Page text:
Short Fiction: Mister Courtman Heads Home, by @jackaurquhart

© 2011/2012/2013   Revised per WordPress Daily Prompt, 975 words


He runs in circles, a miles-long loop through town, up into the foothills, back to where he started.  As always, he takes the last two hundred meters at an arse-kicking pace—panting, arms pumping, a flat-out sprint.  Running for his life.

Because he is.

Linda has seen to that.

“We can’t go on like this,” is how his wife had gotten him started.  “I’ll give you a week to decide.”

He’d been taken off guard by her appearance in the kitchen at the early hour, by how cold and unruffled she’d seemed.

“I’ve given you fifteen years,” she said.  “I think that’s enough.”

Too late he understood that she’d been waiting for him, waiting to be noticed.

“Enough time to get your priorities—straight,” she’d said.

Impossible to ignore her insertion of the humiliating pause, her stoical smile—as if it were all so sadly funny; that and the emphasis she’d placed on the word.

Straight, indeed.

How like Linda to condense even disaster to a single word.  It had taken all his will power to resist bolting past her down the hall.  Out to the street.

“Seven days,” she reiterated, turning to retrieve a mug from the cupboard.

Like out of a movie, the way she’d played it: the scene where the long-suffering spouse calmly declares, “the jig is up,” and then goes on with an everyday task—pouring coffee, stirring in creamer.

“Where is home?  You’ve got to decide,”  she said pausing to sip.  “Do you sleep here, or with him?”

Again the shadow smile—cool, impassive.  Premeditated.

No mischance either, the way Linda doesn’t name names anymore—the way she reduces the third party in their little triangle to a generic pronoun: Him.

Even her exit line seemed carefully rehearsed.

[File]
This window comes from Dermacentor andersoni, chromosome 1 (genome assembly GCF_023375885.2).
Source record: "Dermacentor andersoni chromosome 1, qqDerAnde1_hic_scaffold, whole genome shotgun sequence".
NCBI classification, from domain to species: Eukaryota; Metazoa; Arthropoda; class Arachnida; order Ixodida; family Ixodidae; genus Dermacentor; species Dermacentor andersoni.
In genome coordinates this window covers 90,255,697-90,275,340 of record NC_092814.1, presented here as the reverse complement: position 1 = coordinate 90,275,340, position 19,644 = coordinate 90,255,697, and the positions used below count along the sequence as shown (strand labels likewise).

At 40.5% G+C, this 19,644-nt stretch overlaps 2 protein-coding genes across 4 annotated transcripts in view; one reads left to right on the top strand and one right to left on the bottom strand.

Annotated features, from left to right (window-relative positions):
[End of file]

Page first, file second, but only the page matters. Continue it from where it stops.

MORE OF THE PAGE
“If  ‘home’ isn’t here, then there’s nothing for it but to hit the road.”

And so he has—six days running.

Setting off before sunrise, he pushes himself faster, farther each time.  At forty-two, the effort requires fantastical incentives:

If I break under an 8:50 mile, I’ll stay with Linda, he tells himself.  If my last split makes 8:40, it’ll be—Him.

Disaster can be postponed, he had almost convinced himself.

Until this morning.

“What’s going on with Uncle Paul?” his daughter, staging a sneak attack, accosted him.

Inexcusable that he’d not anticipated the encounter, that he’d never thought to find Annie slumped at the kitchen table in the pre-dawn darkness.  Like her mother, she’d been waiting for him—her emphasis on the honorific, Uncle, unmistakable.

“How come he’s stopped coming ‘round?  How come Mom never mentions him anymore?” she asked, studying him closely when he stooped to double knot his running shoes.

The sound of Annie’s voice, splintered ‘round the edges, had shattered the vision of the run unfolding in his head.

“Sometimes I think dead would be better,” she’d blurted while he’d been dashing ‘round for a convincing dodge.  “Better than waiting to see how things’ll turn out.”

Chilblains, like a burst of dread, had gone stippling up his legs, the precursor to cramps crippling his calves, his left foot.  Bolting upright, he’d tried shaking out the knots.  But how to escape anything so fundamental as Annie’s pinched face?

“No, you’re wrong,” he’d answered, clinging to the notion that she was yet a child, barely twelve, still chewing at the frayed ends of her hair, still too self-absorbed to notice anything beyond what registered on her smart phone.  Yet there it was along with the freckles and peek-a-boo bangs—a full-grown despair.  Too much knowing for a little girl.